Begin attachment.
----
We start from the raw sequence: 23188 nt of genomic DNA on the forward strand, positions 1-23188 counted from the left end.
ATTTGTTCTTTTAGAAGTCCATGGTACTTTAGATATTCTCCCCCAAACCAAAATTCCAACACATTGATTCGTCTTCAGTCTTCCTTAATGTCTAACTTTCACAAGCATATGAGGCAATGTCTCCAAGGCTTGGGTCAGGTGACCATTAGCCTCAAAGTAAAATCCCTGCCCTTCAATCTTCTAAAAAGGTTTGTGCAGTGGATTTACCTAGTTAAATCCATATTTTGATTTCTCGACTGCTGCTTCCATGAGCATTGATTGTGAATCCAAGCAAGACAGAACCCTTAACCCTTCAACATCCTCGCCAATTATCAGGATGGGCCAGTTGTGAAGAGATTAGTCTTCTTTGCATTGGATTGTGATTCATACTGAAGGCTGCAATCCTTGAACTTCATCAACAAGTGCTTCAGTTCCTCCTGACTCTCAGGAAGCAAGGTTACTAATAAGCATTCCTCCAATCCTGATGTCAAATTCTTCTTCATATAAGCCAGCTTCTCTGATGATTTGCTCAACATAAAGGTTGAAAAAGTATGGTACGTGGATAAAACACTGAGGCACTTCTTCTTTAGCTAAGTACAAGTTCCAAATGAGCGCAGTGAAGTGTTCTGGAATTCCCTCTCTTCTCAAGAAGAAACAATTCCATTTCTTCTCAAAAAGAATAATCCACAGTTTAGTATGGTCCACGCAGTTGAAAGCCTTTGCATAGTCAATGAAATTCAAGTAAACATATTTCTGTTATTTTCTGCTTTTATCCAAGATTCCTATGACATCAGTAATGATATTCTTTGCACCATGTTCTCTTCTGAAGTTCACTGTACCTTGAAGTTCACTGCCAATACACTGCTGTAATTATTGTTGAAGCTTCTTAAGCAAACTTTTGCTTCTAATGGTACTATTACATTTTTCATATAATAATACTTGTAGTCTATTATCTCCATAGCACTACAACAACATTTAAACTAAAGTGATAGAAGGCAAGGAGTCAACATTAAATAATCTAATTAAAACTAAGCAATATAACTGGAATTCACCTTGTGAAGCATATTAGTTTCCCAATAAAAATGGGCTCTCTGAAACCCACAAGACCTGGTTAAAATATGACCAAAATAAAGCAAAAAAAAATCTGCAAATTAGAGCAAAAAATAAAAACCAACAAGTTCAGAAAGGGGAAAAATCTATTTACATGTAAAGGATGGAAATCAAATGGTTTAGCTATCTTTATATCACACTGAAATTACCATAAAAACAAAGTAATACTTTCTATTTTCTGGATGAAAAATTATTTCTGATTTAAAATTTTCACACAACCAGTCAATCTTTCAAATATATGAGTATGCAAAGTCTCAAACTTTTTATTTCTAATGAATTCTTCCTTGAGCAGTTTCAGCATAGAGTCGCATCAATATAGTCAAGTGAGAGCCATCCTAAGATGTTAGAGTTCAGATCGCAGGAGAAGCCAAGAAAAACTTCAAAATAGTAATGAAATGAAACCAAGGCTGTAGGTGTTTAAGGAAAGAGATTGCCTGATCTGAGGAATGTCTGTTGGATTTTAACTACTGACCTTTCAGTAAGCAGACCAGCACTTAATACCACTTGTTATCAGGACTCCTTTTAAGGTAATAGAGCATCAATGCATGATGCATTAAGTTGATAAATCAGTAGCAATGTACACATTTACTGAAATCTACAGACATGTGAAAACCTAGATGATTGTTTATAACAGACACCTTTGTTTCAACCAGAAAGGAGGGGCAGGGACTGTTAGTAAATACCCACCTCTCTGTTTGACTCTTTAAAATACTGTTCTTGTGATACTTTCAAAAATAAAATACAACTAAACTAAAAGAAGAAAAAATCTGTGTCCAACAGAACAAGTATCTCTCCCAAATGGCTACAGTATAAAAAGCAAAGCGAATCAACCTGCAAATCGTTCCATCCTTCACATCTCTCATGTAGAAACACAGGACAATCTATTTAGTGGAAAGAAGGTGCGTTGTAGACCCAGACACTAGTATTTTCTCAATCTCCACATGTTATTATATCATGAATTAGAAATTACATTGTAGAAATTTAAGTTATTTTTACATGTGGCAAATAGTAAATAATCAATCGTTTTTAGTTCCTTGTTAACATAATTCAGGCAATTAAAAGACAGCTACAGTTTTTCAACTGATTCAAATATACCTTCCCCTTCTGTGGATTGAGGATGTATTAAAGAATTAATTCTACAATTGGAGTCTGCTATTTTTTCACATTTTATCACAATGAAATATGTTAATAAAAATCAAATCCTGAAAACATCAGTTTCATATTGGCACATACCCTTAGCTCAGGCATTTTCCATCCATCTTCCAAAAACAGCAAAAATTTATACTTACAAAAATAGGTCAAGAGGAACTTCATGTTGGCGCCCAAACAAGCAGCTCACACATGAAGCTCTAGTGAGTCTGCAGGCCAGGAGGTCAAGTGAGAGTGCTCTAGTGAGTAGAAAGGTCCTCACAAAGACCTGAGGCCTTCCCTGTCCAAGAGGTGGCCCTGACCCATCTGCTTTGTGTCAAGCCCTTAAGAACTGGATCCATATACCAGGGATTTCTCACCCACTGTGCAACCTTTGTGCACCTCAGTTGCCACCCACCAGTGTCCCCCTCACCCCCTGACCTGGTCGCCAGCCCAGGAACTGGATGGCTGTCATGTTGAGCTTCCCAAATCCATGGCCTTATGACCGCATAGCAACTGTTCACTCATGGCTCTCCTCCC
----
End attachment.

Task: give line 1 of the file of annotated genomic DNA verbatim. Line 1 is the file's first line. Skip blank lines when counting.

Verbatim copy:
We start from the raw sequence: 23188 nt of genomic DNA on the forward strand, positions 1-23188 counted from the left end.